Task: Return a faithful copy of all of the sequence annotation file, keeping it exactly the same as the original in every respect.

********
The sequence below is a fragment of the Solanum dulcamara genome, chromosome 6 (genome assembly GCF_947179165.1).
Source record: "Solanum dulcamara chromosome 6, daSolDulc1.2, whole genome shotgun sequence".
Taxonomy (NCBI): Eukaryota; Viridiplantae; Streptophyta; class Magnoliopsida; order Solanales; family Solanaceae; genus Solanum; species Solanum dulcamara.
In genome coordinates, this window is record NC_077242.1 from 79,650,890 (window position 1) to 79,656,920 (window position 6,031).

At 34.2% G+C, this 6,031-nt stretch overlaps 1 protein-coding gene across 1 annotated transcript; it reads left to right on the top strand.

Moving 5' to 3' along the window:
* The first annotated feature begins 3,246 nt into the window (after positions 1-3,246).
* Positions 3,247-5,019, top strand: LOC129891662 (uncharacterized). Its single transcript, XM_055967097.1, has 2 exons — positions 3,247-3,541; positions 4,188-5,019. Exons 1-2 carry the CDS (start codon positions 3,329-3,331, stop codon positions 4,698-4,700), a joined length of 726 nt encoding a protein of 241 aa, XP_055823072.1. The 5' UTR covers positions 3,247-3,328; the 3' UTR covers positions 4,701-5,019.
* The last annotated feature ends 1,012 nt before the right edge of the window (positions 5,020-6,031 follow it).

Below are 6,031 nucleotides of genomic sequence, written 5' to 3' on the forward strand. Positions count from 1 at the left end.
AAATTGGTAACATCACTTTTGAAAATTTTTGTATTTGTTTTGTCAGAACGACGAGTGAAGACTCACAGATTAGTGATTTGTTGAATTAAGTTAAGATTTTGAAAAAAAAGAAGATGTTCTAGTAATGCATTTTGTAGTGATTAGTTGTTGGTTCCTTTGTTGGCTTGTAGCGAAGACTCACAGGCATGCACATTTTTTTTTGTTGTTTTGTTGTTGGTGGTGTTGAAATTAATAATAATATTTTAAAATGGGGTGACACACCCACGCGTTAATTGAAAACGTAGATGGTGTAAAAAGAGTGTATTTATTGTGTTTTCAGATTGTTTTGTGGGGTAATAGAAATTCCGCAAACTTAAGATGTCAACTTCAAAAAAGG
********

The sequence below is a fragment of the Solanum dulcamara genome, chromosome 6 (genome assembly GCF_947179165.1).
Source record: "Solanum dulcamara chromosome 6, daSolDulc1.2, whole genome shotgun sequence".
Taxonomy (NCBI): Eukaryota; Viridiplantae; Streptophyta; class Magnoliopsida; order Solanales; family Solanaceae; genus Solanum; species Solanum dulcamara.
In genome coordinates, this window is record NC_077242.1 from 79,650,890 (window position 1) to 79,656,920 (window position 6,031).

At 34.2% G+C, this 6,031-nt stretch overlaps 1 protein-coding gene across 1 annotated transcript; it reads left to right on the top strand.

Moving 5' to 3' along the window:
* The first annotated feature begins 3,246 nt into the window (after positions 1-3,246).
* Positions 3,247-5,019, top strand: LOC129891662 (uncharacterized). Its single transcript, XM_055967097.1, has 2 exons — positions 3,247-3,541; positions 4,188-5,019. Exons 1-2 carry the CDS (start codon positions 3,329-3,331, stop codon positions 4,698-4,700), a joined length of 726 nt encoding a protein of 241 aa, XP_055823072.1. The 5' UTR covers positions 3,247-3,328; the 3' UTR covers positions 4,701-5,019.
* The last annotated feature ends 1,012 nt before the right edge of the window (positions 5,020-6,031 follow it).

Below are 6,031 nucleotides of genomic sequence, written 5' to 3' on the forward strand. Positions count from 1 at the left end.
AAATTGGTAACATCACTTTTGAAAATTTTTGTATTTGTTTTGTCAGAACGACGAGTGAAGACTCACAGATTAGTGATTTGTTGAATTAAGTTAAGATTTTGAAAAAAAAGAAGATGTTCTAGTAATGCATTTTGTAGTGATTAGTTGTTGGTTCCTTTGTTGGCTTGTAGCGAAGACTCACAGGCATGCACATTTTTTTTTGTTGTTTTGTTGTTGGTGGTGTTGAAATTAATAATAATATTTTAAAATGGGGTGACACACCCACGCGTTAATTGAAAACGTAGATGGTGTAAAAAGAGTGTATTTATTGTGTTTTCAGATTGTTTTGTGGGGTAATAGAAATTCCGCAAACTTAAGATGTCAACTTCAAAAAAGG